Experts now say it’s not a question of if a hacker will breach your data, but when. According to a survey by Nationwide Insurance, 63% of small-business owners admit they’ve been attacked. Yet, astonishingly, 79% of them do not have an incident response plan for when it happens again.
Why might that be? After all, most respondents without an incident response plan (73%) said they are concerned that a cyber attack could impact their business. Yet almost half (46%) believe their security software will protect them.
Unfortunately, this isn’t true. True, best-of-breed firewalls, virus and malware detection programs, and other security measures are very good at what they do. But they can’t outwit all of today’s cyber criminals. Given sufficient time and resources, a determined hacker can get past sophisticated defenses. Just ask Target, Home Depot and other large enterprises that spent millions of dollars trying to keep hackers out – and spectacularly failed.
What you need: an incident response plan that lays out exactly what you will do in case of a data breach. This will help you minimize the damage that such breaches can wreak on your business.
What Is an Incident Response Plan?
An incident response plan is a step-by-step list of formal instructions – written down so everyone can be on the same page – on what you will do when your data has been stolen, exposed or held hostage until you pay a hefty ransom fee, an increasingly common ploy by hackers.
Those instructions should include specifying who is in charge of the breech response, as well as assigning specific duties to specific people. For example, you’ll want to specify who’s in charge of containing and fixing the breach; who will notify the people – the employees or customers – whose data has been stolen; who will instruct employees to change their passwords and so on. Given that most SMBs don’t have security or IT experts on staff to help in times of crisis, it’s a good idea to have a third-party expert firm “on call” for such events. You may want to vet and engage such a firm ahead of time rather than scrambling to find one when attacked. This may affect your budgets, but in the end it’s one of the best solutions SMBs can leverage.
A number of organizations have published guidelines on creating incident response plans that are suitable for SMBs, including the following:
- The National Institute of Standards and Technology (NIST): Computer Security Incident Handling Guide
- U.S. Chamber of Commerce: Internet Security Essentials for Small Business
- FDIC Incident Response Program Supervisory Insights
- FCC Small Biz Cyber Planner 2.0
Components of an Incident Response Plan
An incident response plan has three major steps:
Detection and analysis – Begin documenting everything as soon as you believe you have been attacked.
- Investigate and gather whatever evidence you have that you have been compromised. For example, multiple customers complain that their bank information has been stolen, or – more likely – your firm gets contacted by a law enforcement agency that there has been a breach of sensitive customer data.
- Report the incident to the appropriate staff whom you have designated as your incident response team so they can assume their designated roles.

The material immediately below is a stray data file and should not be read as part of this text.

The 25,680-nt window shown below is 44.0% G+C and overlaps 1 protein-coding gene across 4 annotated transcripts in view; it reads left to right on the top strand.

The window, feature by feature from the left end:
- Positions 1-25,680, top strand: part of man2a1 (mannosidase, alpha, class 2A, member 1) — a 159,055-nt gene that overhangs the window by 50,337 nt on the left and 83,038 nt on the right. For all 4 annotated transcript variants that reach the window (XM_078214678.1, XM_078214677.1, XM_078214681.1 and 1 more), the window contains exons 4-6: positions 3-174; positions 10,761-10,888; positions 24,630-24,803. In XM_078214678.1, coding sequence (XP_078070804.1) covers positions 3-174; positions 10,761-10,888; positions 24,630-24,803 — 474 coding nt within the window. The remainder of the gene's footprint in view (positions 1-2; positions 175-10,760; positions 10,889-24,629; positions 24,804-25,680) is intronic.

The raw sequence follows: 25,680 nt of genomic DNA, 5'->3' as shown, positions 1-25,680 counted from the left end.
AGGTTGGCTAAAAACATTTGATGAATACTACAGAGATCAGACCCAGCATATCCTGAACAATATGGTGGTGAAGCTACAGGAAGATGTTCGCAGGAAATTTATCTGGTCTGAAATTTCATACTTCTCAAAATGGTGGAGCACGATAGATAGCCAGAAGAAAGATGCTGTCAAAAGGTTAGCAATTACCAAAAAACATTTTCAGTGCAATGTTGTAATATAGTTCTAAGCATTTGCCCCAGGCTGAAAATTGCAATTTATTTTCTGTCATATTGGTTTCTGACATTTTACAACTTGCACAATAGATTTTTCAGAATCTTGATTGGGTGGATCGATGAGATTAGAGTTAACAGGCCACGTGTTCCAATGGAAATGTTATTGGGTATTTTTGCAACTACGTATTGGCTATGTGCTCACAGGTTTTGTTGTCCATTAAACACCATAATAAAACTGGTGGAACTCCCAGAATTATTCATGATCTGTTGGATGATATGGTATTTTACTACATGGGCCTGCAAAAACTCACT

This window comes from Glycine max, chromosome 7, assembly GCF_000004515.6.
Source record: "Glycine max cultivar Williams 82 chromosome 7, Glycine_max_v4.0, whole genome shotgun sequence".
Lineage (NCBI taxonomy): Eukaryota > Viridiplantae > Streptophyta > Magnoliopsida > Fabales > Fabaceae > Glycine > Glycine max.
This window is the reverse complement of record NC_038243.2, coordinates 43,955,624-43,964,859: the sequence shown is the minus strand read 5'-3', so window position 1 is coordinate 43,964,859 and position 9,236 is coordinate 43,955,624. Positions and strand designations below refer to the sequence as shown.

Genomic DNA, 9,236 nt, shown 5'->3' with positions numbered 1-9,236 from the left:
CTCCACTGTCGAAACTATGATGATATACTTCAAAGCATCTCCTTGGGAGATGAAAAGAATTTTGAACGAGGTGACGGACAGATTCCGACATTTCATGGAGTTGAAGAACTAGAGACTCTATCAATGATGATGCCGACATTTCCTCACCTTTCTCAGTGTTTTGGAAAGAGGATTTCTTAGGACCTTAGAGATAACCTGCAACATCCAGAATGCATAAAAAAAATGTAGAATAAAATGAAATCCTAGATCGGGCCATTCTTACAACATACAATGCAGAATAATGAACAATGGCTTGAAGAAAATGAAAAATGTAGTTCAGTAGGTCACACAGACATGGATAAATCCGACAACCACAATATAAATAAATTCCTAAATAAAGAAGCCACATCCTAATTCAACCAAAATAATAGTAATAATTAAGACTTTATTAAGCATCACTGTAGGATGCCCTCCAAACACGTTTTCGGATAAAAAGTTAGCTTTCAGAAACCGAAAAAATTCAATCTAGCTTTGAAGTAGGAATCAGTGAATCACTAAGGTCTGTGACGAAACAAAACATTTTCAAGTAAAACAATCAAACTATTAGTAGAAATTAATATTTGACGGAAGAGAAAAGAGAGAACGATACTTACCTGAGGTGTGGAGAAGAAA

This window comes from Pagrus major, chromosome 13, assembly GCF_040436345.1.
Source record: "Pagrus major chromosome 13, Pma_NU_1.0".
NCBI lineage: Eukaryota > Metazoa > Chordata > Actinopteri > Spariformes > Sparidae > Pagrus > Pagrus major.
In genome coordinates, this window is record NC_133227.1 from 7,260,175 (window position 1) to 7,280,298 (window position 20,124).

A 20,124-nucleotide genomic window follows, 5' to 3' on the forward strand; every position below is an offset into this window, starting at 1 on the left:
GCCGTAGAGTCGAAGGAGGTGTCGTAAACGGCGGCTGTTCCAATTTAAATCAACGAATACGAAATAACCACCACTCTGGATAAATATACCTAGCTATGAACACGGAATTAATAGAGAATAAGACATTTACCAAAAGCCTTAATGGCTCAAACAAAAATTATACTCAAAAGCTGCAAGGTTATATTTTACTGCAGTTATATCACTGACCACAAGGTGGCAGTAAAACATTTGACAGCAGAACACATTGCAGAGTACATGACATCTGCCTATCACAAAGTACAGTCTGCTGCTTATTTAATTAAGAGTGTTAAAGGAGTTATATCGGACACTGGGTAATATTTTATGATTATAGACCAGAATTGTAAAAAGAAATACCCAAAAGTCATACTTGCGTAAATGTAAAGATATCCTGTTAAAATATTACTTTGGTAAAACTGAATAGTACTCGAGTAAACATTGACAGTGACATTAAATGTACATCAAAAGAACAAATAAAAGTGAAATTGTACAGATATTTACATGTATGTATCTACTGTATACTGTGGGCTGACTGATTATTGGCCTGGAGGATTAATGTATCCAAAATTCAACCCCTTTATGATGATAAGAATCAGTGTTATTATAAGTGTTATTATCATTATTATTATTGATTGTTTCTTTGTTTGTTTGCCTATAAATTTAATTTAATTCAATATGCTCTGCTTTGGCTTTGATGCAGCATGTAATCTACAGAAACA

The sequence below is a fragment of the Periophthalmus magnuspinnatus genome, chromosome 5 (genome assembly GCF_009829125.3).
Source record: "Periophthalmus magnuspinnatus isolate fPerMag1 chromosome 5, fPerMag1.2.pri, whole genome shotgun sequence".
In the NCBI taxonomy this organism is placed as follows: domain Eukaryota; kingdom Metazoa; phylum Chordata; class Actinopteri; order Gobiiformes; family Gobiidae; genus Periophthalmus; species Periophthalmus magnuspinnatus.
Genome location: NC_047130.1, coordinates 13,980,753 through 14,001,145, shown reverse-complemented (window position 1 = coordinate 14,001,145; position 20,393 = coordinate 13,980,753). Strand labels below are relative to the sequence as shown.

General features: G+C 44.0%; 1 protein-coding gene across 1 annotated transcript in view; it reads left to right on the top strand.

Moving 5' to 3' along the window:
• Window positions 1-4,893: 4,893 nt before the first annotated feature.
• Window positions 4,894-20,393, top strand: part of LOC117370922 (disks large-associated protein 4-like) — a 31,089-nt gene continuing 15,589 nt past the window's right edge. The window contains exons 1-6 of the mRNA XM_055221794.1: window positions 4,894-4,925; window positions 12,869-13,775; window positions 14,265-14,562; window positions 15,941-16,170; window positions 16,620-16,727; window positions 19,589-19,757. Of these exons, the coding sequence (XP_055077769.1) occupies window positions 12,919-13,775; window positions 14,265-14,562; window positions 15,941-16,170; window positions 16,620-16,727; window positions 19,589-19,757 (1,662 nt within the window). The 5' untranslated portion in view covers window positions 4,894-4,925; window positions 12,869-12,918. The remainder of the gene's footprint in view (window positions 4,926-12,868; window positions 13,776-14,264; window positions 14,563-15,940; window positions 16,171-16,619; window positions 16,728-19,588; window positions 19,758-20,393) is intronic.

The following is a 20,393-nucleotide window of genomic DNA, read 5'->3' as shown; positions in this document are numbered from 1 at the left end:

- Make sure that you have put a high-level, trusted executive in place to manage the operation. He or she does not necessarily have to have in-depth technical expertise.
Containment, eradication and recovery – Contain and remove the attackers from your environment.
- This requires you to identify and fix all the vulnerabilities that were exploited. Perhaps you forgot to patch your Web server with the latest operating system updates? Or an employee was phished and her password stolen? You need to address those issues.
- Perhaps you have multiple machines or servers contaminated with malware. You have to clean those systems and remove the malware. Then you have to return all your systems to regular operation as soon as possible.
- If sensitive data has been stolen or exposed, you have to notify the appropriate parties as well as regulatory agencies. You may even have to deal with the press, if they hear about it, so be sure to include a crisis-response team to answer any customer, vendor or press questions. This can be a single person, or it can include people from various departments, like marketing (social or PR) to the finance department to answer billing and invoice questions.
As you can see there are many steps involved in solving the problem once you’ve identified it. This is where you may need the help of a third-party expert. Security experts deal with issues like these on a regular basis and they’re the ones who will be able to get your business back up and running as quickly as possible. At the end of the day your investment in this area will go towards making your business productive again, and ensuring that a similar breach will be less likely to affect you in the future.
Post-incident recovery – It is mandatory that you hold a lessons-learned meeting of all stakeholders and create a follow-up report on what went wrong and how you fixed it. It might even be helpful for all employees to hear a recap of the issue, especially if they were unwittingly part of the breach.
Give Yourself Peace of Mind
Data breaches at SMBs are becoming more common, and are extraordinarily costly. Not only do you have the actual dollar costs of containing and remediating the breach – usually involving hiring third-party experts – but you can experience damage to your reputation, lose customers and be forced to pay hefty penalties if the breach has broken any industry, state or federal regulations. Being prepared can help you minimize these costs, and give you peace of mind.